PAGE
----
Sandwich side choices at no additional charge include Idaho potato chips, chile seasoned hand-cut fries, sweet potato waffle fries and coleslaw. For an extra charge, you can have beer-battered onion rings, a Caesar salad, chile cheese fries or the aforementioned side salad. Should you choose a build-your-own-burger (half-pound grilled black Angus patty or veggie patty), you can have it topped with American, Tucumcari mild white Cheddar, Tucumcari feta, provolone, Swiss, Chevre, Wisconsin Bleu cheese or Wisconsin chile-Jack. Also available is a buffalo burger constructed from all-natural, hormone and antibiotic-free six-ounce ground LaMonte buffalo patty on a cornmeal dusted baked Kaiser. Ostensibly all are very good, but we wanted to taste people’s choice certified greatness.
That would be the aptly named “Fatty Burger” which truly lives up to its name (renamed since the Smackdown). Picture if you will a skyscraper tall, “single decker” burger constructed from an all-natural and hormone-free Harris ranch beef patty stuffed with good, old-fashioned American cheese topped with Hatch green chile and three slices of Farmland bacon served on a locally baked Fano brioche bun. This burger comes with a warning and it has nothing to do with the caloric over achievement. The warning reads “since this is a stuffed burger, we do not take the temperature on this burger. Per the chef’s request, this burger must be cooked through thoroughly.” Despite being prepared to those specifications, it’s a moist and juicy burger impregnated with flavor. Smooshing this behemoth down is the only way it’ll fit in your mouth, but it also squeezes out the molten cheese. Though a messy, multi-napkin challenge to eat, this is a magnificent burger!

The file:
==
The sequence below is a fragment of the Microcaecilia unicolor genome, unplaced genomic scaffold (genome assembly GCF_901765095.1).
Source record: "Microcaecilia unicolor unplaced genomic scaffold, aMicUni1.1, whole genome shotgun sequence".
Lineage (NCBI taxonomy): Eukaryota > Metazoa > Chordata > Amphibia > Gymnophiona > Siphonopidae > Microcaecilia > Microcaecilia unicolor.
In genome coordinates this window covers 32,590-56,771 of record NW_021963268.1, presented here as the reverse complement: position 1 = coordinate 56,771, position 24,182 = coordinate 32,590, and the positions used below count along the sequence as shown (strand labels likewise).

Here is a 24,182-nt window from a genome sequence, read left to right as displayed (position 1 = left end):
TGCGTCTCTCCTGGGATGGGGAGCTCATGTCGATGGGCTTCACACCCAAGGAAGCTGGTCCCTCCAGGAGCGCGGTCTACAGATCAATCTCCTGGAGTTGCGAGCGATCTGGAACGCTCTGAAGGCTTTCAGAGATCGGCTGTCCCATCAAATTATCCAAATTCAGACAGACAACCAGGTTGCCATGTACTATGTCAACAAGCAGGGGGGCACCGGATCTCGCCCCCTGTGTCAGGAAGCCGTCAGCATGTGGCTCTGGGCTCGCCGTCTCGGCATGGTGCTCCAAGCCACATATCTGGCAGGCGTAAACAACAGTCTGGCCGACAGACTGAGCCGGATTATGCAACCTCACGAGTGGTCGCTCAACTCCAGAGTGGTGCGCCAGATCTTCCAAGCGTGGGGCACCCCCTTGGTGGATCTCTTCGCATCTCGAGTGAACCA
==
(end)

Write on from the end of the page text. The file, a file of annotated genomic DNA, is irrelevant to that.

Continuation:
It’s a challenge to imagine a sandwich as tasty as the Habanero-Citrus Pulled Pork Sandwich (slow-roasted pulled pork topped with habanero-citrus BBQ, creamy coleslaw and pickled onion on locally baked baguettini). Habanero may be renowned for its incendiary heat, but it’s also got serious flavor with delightful citrus notes. The Habanero-Citrus BBQ sauce is so mouth-watering it should be bottled and sold. It’s one of the best barbecue sauces we’ve enjoyed in quite a while. The creamy, tangy, tasty coleslaw has a cooling effect that goes oh so well with the tender tendrils of pulled pork as do the pickled onions. This sandwich goes well with the housemade potato chips and at least one Bario Brinery pickles. What makes these pickles so unique is that they’re brined in salt, not vinegar. That means more cucumber flavor and more freshness.
Judges and people alike would certainly agree that the Second Street Brewery warrants every award it’s earned over the years. Just get there early or you might not find a nearby place to park.
Second Street Brewery
1814 2nd St
Santa Fe, New Mexico
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LATEST VISIT: 22 October 2016
# OF VISITS: 1
BEST BET: Habanero-Citrus Pulled Pork Sandwich, Potato Chips, The Fatty Burger, Fries, New Mexico Farmer’s Plate, Side Salad with Bleu Cheese Dressing